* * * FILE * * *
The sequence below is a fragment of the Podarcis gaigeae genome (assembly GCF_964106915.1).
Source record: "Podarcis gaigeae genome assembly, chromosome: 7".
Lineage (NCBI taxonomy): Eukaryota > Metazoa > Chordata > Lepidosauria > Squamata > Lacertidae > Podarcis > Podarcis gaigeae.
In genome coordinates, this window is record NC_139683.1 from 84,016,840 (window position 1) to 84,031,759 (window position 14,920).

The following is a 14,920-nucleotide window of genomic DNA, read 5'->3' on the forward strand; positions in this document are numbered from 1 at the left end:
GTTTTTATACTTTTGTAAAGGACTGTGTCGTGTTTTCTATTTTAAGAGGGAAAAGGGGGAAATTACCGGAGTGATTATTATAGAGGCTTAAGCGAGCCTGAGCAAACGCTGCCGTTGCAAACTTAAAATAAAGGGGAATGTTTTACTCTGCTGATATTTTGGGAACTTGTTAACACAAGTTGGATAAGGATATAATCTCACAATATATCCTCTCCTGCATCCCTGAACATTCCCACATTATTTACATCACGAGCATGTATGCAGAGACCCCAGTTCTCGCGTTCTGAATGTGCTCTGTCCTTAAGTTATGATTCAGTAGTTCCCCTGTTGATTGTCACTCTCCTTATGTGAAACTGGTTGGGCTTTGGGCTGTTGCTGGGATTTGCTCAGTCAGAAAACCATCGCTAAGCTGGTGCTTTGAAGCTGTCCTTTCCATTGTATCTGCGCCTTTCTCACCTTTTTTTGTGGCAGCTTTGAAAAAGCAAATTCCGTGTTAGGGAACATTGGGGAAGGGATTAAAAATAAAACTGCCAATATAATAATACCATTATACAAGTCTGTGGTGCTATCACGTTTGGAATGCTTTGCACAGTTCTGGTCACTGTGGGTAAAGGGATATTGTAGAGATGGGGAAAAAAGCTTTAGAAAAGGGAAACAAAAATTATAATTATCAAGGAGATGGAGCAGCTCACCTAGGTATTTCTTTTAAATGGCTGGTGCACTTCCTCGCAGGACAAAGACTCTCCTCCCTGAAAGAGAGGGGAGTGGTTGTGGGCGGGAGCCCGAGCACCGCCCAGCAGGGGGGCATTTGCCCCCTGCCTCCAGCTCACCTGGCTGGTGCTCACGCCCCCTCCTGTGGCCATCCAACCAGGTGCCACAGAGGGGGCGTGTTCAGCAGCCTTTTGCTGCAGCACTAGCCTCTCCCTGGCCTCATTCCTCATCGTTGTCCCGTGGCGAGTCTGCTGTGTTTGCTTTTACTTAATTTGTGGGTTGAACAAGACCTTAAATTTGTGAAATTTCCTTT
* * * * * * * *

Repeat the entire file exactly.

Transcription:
The sequence below is a fragment of the Podarcis gaigeae genome (assembly GCF_964106915.1).
Source record: "Podarcis gaigeae genome assembly, chromosome: 7".
Lineage (NCBI taxonomy): Eukaryota > Metazoa > Chordata > Lepidosauria > Squamata > Lacertidae > Podarcis > Podarcis gaigeae.
In genome coordinates, this window is record NC_139683.1 from 84,016,840 (window position 1) to 84,031,759 (window position 14,920).

The following is a 14,920-nucleotide window of genomic DNA, read 5'->3' on the forward strand; positions in this document are numbered from 1 at the left end:
GTTTTTATACTTTTGTAAAGGACTGTGTCGTGTTTTCTATTTTAAGAGGGAAAAGGGGGAAATTACCGGAGTGATTATTATAGAGGCTTAAGCGAGCCTGAGCAAACGCTGCCGTTGCAAACTTAAAATAAAGGGGAATGTTTTACTCTGCTGATATTTTGGGAACTTGTTAACACAAGTTGGATAAGGATATAATCTCACAATATATCCTCTCCTGCATCCCTGAACATTCCCACATTATTTACATCACGAGCATGTATGCAGAGACCCCAGTTCTCGCGTTCTGAATGTGCTCTGTCCTTAAGTTATGATTCAGTAGTTCCCCTGTTGATTGTCACTCTCCTTATGTGAAACTGGTTGGGCTTTGGGCTGTTGCTGGGATTTGCTCAGTCAGAAAACCATCGCTAAGCTGGTGCTTTGAAGCTGTCCTTTCCATTGTATCTGCGCCTTTCTCACCTTTTTTTGTGGCAGCTTTGAAAAAGCAAATTCCGTGTTAGGGAACATTGGGGAAGGGATTAAAAATAAAACTGCCAATATAATAATACCATTATACAAGTCTGTGGTGCTATCACGTTTGGAATGCTTTGCACAGTTCTGGTCACTGTGGGTAAAGGGATATTGTAGAGATGGGGAAAAAAGCTTTAGAAAAGGGAAACAAAAATTATAATTATCAAGGAGATGGAGCAGCTCACCTAGGTATTTCTTTTAAATGGCTGGTGCACTTCCTCGCAGGACAAAGACTCTCCTCCCTGAAAGAGAGGGGAGTGGTTGTGGGCGGGAGCCCGAGCACCGCCCAGCAGGGGGGCATTTGCCCCCTGCCTCCAGCTCACCTGGCTGGTGCTCACGCCCCCTCCTGTGGCCATCCAACCAGGTGCCACAGAGGGGGCGTGTTCAGCAGCCTTTTGCTGCAGCACTAGCCTCTCCCTGGCCTCATTCCTCATCGTTGTCCCGTGGCGAGTCTGCTGTGTTTGCTTTTACTTAATTTGTGGGTTGAACAAGACCTTAAATTTGTGAAATTTCCTTT